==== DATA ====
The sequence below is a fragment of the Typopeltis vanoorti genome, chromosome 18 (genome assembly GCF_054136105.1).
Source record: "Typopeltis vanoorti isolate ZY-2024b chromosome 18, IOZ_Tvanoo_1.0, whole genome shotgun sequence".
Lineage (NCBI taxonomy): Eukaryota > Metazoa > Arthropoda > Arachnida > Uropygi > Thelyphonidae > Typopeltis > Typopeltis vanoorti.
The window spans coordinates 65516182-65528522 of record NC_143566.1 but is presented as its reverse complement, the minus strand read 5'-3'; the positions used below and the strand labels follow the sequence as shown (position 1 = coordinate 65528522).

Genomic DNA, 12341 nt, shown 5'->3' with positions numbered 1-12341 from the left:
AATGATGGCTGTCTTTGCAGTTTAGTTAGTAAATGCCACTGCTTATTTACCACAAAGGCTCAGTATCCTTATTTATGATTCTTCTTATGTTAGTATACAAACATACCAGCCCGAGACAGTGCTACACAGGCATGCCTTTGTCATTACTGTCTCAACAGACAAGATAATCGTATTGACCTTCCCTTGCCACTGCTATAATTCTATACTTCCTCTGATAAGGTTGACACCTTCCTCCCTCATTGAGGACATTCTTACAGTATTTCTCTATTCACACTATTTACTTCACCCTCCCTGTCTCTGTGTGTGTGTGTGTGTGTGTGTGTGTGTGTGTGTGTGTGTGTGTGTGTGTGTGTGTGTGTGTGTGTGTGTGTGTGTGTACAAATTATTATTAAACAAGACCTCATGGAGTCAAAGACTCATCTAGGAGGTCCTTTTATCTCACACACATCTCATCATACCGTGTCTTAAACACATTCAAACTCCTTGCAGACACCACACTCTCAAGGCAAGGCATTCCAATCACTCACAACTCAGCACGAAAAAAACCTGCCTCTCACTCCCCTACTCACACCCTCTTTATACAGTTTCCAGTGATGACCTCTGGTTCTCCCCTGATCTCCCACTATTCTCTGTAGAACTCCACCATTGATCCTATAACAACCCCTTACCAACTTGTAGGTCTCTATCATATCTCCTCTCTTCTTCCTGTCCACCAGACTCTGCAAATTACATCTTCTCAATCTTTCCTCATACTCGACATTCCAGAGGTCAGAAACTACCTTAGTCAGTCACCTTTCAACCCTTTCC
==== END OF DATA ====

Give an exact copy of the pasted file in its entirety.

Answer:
The sequence below is a fragment of the Typopeltis vanoorti genome, chromosome 18 (genome assembly GCF_054136105.1).
Source record: "Typopeltis vanoorti isolate ZY-2024b chromosome 18, IOZ_Tvanoo_1.0, whole genome shotgun sequence".
Lineage (NCBI taxonomy): Eukaryota > Metazoa > Arthropoda > Arachnida > Uropygi > Thelyphonidae > Typopeltis > Typopeltis vanoorti.
The window spans coordinates 65516182-65528522 of record NC_143566.1 but is presented as its reverse complement, the minus strand read 5'-3'; the positions used below and the strand labels follow the sequence as shown (position 1 = coordinate 65528522).

Genomic DNA, 12341 nt, shown 5'->3' with positions numbered 1-12341 from the left:
AATGATGGCTGTCTTTGCAGTTTAGTTAGTAAATGCCACTGCTTATTTACCACAAAGGCTCAGTATCCTTATTTATGATTCTTCTTATGTTAGTATACAAACATACCAGCCCGAGACAGTGCTACACAGGCATGCCTTTGTCATTACTGTCTCAACAGACAAGATAATCGTATTGACCTTCCCTTGCCACTGCTATAATTCTATACTTCCTCTGATAAGGTTGACACCTTCCTCCCTCATTGAGGACATTCTTACAGTATTTCTCTATTCACACTATTTACTTCACCCTCCCTGTCTCTGTGTGTGTGTGTGTGTGTGTGTGTGTGTGTGTGTGTGTGTGTGTGTGTGTGTGTGTGTGTGTGTGTGTGTGTGTGTGTACAAATTATTATTAAACAAGACCTCATGGAGTCAAAGACTCATCTAGGAGGTCCTTTTATCTCACACACATCTCATCATACCGTGTCTTAAACACATTCAAACTCCTTGCAGACACCACACTCTCAAGGCAAGGCATTCCAATCACTCACAACTCAGCACGAAAAAAACCTGCCTCTCACTCCCCTACTCACACCCTCTTTATACAGTTTCCAGTGATGACCTCTGGTTCTCCCCTGATCTCCCACTATTCTCTGTAGAACTCCACCATTGATCCTATAACAACCCCTTACCAACTTGTAGGTCTCTATCATATCTCCTCTCTTCTTCCTGTCCACCAGACTCTGCAAATTACATCTTCTCAATCTTTCCTCATACTCGACATTCCAGAGGTCAGAAACTACCTTAGTCAGTCACCTTTCAACCCTTTCC